Michigan State University is receiving $423 million as part of the state of Michigan’s 2023-24 fiscal year education budget signed into law Thursday by Gov. Gretchen Whitmer.
The state education budget includes $318.6 million in base operations funding, a 5% increase over last year’s investment from the state and 5% funding increases for MSU Extension and AgBioResearch, amounting to $33.2 million and $38.5 million in funding, respectively.
“I appreciate the Legislature and Gov. Whitmer for their continued investment in higher education,” said MSU Interim President Teresa K. Woodruff, Ph.D. “Our elected state leaders play a critical role in the allocation of funding to MSU, its programs and critical projects which collectively strengthen our state’s competitiveness and build a pipeline of leaders, innovators and problem solvers to fill key roles at companies here in Michigan.”
Engineering and Digital Innovation Center
The new education budget also helps prepare Michigan for a 21st century workforce by investing $30 million in the construction of a new Engineering and Digital Innovation Center on campus.
The new center will be a collaborative effort among six MSU colleges and will harness research, innovation and discovery across multiple disciplines to ensure students are prepared to thrive in a competitive state and global economy.
Engineering Dean Leo Kempel said the College of Engineering is very pleased with this investment by the state of Michigan.
“This funding will allow MSU to more rapidly serve the growing materials-based industries, such as semiconductors and electric vehicles, and the growing number of computer science students at MSU,” Kempel added.
Apple Developer Academy
The Detroit Apple Developer Academy is receiving $3 million in continued state funding. The academy recently celebrated its second graduating class. The academy offers students an opportunity to become entrepreneurs and app developers by learning the fundamentals of coding, design, marketing and project management. Graduates ages 18 to 70 have secured employment or internships with companies such as Ford, GM, Little Caesars, Rocket Mortgage and others. Some students are remaining with the academy to participate in its second-year internship program, while others are continuing their higher education.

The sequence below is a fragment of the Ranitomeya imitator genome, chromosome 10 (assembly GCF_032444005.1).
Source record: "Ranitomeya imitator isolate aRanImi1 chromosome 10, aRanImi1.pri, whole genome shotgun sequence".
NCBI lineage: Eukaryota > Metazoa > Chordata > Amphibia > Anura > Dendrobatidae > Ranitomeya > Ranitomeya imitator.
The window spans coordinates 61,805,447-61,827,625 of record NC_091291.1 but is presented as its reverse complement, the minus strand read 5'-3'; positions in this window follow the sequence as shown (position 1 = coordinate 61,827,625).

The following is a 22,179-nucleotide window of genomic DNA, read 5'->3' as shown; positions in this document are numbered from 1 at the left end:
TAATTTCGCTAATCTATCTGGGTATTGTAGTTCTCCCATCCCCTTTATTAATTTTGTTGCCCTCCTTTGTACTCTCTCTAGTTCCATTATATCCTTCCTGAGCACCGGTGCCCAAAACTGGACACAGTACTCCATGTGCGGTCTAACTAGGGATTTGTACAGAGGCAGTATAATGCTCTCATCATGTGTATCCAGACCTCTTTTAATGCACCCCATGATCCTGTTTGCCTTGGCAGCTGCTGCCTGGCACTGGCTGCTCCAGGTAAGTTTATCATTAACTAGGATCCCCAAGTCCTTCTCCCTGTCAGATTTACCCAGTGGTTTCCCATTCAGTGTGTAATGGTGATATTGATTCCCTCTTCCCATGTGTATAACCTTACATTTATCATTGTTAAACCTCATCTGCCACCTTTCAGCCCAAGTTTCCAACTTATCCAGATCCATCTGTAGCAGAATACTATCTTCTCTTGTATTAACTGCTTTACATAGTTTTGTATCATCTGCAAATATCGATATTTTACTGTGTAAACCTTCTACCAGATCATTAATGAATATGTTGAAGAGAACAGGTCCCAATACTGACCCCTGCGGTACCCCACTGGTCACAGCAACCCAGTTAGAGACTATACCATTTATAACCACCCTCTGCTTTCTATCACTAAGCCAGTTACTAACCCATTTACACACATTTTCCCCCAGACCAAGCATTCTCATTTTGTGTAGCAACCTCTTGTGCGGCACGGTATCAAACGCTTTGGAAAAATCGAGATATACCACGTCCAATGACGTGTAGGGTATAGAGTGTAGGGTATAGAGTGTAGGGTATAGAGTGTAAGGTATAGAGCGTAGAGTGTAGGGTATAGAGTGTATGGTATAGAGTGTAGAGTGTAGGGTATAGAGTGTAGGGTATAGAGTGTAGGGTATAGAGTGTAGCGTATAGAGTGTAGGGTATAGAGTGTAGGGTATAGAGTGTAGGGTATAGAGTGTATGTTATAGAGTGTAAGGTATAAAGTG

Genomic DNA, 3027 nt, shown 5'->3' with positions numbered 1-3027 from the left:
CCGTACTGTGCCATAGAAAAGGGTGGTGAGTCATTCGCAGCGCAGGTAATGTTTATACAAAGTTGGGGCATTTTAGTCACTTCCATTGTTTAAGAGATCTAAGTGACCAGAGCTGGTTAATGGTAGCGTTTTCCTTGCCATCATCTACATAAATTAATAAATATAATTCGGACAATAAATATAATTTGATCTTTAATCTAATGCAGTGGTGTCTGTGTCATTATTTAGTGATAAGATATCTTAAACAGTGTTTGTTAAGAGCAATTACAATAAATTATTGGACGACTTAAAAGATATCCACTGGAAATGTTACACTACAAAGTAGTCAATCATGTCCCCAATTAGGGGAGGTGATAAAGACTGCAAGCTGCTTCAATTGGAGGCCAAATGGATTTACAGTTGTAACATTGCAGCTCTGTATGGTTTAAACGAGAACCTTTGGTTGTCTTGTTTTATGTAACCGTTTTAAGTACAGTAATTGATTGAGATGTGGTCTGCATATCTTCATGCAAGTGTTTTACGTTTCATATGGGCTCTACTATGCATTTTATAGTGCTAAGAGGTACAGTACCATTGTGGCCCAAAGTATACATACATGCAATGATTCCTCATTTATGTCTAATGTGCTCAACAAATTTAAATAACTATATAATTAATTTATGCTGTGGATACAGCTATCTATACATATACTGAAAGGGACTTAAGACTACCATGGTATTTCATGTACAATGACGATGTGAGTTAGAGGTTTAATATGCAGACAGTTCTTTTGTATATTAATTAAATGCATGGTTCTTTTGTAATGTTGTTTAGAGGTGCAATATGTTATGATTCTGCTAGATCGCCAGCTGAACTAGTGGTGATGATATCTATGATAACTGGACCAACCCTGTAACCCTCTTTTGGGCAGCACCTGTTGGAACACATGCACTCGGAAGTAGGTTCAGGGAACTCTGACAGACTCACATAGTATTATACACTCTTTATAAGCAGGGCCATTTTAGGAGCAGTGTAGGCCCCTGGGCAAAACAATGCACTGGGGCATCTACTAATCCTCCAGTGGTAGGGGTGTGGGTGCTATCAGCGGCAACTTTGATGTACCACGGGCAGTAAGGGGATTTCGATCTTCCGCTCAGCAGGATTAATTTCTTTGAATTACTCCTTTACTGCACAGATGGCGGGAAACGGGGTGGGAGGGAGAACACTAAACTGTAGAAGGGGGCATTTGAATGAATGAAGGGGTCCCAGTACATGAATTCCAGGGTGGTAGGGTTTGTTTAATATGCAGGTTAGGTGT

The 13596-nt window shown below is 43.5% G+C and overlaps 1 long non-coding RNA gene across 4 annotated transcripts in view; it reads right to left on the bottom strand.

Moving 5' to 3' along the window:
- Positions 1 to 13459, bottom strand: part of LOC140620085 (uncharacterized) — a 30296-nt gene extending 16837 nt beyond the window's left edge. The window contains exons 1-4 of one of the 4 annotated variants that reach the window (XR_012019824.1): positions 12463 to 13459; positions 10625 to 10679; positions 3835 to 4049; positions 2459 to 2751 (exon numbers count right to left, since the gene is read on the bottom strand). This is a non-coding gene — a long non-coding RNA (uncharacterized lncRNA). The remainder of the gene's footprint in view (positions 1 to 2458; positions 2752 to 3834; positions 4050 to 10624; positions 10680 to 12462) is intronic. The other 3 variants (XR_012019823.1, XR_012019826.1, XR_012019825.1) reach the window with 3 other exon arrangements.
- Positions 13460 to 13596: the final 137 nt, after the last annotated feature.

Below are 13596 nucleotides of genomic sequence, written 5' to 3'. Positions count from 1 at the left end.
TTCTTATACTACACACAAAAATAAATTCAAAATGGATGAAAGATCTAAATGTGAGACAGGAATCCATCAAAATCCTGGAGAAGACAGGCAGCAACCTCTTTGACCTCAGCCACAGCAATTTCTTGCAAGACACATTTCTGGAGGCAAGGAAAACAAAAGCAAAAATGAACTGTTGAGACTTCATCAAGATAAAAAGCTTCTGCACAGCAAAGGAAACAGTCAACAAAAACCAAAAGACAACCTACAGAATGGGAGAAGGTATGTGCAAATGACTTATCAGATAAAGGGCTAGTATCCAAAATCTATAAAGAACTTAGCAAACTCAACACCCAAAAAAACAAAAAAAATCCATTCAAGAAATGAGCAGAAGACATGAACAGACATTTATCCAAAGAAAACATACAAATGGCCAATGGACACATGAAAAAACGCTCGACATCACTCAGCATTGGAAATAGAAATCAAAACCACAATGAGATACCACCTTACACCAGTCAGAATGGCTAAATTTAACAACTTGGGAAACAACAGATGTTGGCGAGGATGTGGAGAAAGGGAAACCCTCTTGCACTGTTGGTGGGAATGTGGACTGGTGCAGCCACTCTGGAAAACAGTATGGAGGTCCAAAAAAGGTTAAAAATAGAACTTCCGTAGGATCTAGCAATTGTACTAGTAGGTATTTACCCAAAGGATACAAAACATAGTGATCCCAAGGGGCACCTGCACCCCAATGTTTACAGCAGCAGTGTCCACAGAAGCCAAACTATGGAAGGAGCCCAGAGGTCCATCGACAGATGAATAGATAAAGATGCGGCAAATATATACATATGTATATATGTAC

MSU received continued funding for increases of up to $500,000 for MSU’s research evaluation of the Great Start Readiness Program, or GSRP, Michigan’s statewide preschool program. MSU’s WKAR-TV, celebrating its 100-year anniversary is part of the Michigan Learning Channel, a statewide public television partnership offering instructional content to support the education of students and to provide alternative resources for families and teachers. The partnership is receiving $5 million in continued funding through the state education budget.
The majority of MSU's funding from the state comes from the education budget, which was signed into law by Gov. Whitmer Thursday. MSU stands to receive an additional $22.9 million in funding through the state omnibus budget that awaits the governor's signature. This funding includes:
State funding of $16.5 million will help launch Rx Kids, the first citywide effort in the U.S. aimed at tackling poverty to improve health outcomes for Flint mothers and babies.
Led by Mona Hanna-Attisha, pediatrician and associate dean for public health in the MSU College of Human Medicine and director of the Michigan State University-Hurley Children’s Hospital Pediatric Public Health Initiative, the Rx Kids program prescribes unconditional cash allowances to all pregnant mothers and babies in Flint.
“Building on global evidence, Rx Kids sparks a powerful vehicle for equity and opportunity,” said Hanna-Attisha. “As a pediatrician, Rx Kids is the science-based and prevention-driven answer to treat the pathogen of poverty. We are beyond grateful to the Michigan Legislature for boldly supporting a new vision of how we can best care for each other.”
MSU stands to receive $1.6 million in continued annual funding for Michigan Doctors Improving Access to Care, or MIDOCs, as one of four medical schools working with the Michigan Department of Health and Human Services to recruit and retain medical providers with the goal of increasing access to care in underserved rural and urban communities across the state.
Soil health programming
MSU will partner with the Michigan Department of Agriculture and Rural Development, which is expected to receive $6 million in state funding, to develop, implement and evaluate a soil health, regenerative agriculture and climate resiliency program.